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Illegal Will, Executor refusing to disclose financial information

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  • Illegal Will, Executor refusing to disclose financial information

    My first post - Hi everyone.
    A family member recently died. Two Wills were came to the fore written within a week or so of each other, but both written some years back.. Both wills had been altered and allegedly initialed by the deceased in exactly the same place - to reduce the inheritance of another family member. In fact one of the Wills was written in blue pen and corrected and initialled in black pen! Both handwritten wills were only witnessed by one person and signed by the deceased. I understand that a Will needs to be witnessed by two people to be legal, is my understanding correct? I saw a bank statement and was amazed at how much money the deceased had coming in. Moreover I was startled at the relatively small amount left in the bank given the deceased lived a frugal life and was housebound. The only person with access to the money was the Executor who lived with her. The Executor is point blank refusing to show any bank statements appertaining to the account and has no financial records of the estate for beneficiaries at all. The Executor advises the issue does not need to go to Probate and is in a bulls rush to hand out monies to beneficiaries. I do not wish to take mine in case it looks like I am receiving a "settlement" which I certainly am not willing to do without further investigation into where the other monies have disappeared to.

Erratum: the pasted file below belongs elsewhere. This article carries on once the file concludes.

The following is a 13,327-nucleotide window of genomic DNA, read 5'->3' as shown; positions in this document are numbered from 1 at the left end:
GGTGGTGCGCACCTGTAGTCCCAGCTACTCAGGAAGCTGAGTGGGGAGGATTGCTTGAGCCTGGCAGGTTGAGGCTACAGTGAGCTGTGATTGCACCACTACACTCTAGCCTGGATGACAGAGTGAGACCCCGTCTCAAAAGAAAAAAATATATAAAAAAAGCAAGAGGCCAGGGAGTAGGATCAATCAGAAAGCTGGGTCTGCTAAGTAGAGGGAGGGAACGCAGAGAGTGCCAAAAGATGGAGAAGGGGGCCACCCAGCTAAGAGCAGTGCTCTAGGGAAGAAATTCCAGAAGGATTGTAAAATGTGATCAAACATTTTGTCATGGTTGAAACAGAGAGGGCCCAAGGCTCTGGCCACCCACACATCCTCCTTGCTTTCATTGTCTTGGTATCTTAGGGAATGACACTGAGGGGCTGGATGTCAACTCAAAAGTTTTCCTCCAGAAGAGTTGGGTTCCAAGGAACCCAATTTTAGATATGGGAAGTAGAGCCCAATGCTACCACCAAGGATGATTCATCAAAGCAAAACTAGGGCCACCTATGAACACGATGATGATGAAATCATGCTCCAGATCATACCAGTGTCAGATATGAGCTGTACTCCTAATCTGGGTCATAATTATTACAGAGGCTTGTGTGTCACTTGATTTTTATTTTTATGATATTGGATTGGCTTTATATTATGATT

All I want to know is the truth about where the money has gone. Obviously, in my heart I know where its gone, but I just need to clarify for my own sanity. If its gone it surely won't be found again, I know that, but this all seems so unjust and unfair. Any advice please?

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  • #2

    Condolences on your loss.

    Where was the testator resident? in Scotland a will only needs one witness.

    Regarding initialled changes to the will, if these were made after the will was executed (if that was valid anyway!) it is likely that probate registry would not accept the amendments and would therefore rule the changes do not form part of the original legally valid will.

    The executor only deals with the estate as it stands at the time of the testators passing.
    What was the executor's relationship to the deceased?
    Possibly acted with full knowledge and approval of the deceased?
    Does your suspected reduction of the estate have a bearing on possible IHT payable?


    • #3
      As the 2 wills have only one signature each they are both invalid. The person who lived with the deceased is therefore not the executor and should be told so as soon as possible.
      Someone needs to apply for the grant of letters of administration where the court appoints an administrator. This process is instead of probate.
      The administrator does not have to be a solicitor. It should be someone trustworthy and willing, a friend, a relative.
      The administrator has to follow the laws of intestacy when dealing with the deceased's estate.
      The appointed administrator will have the authority to contact the deceased's bank and obtain statements. If there is any suspicion that the live in person has been moving the deceased's money into their own bank account or hiding cash this should be investigated further.


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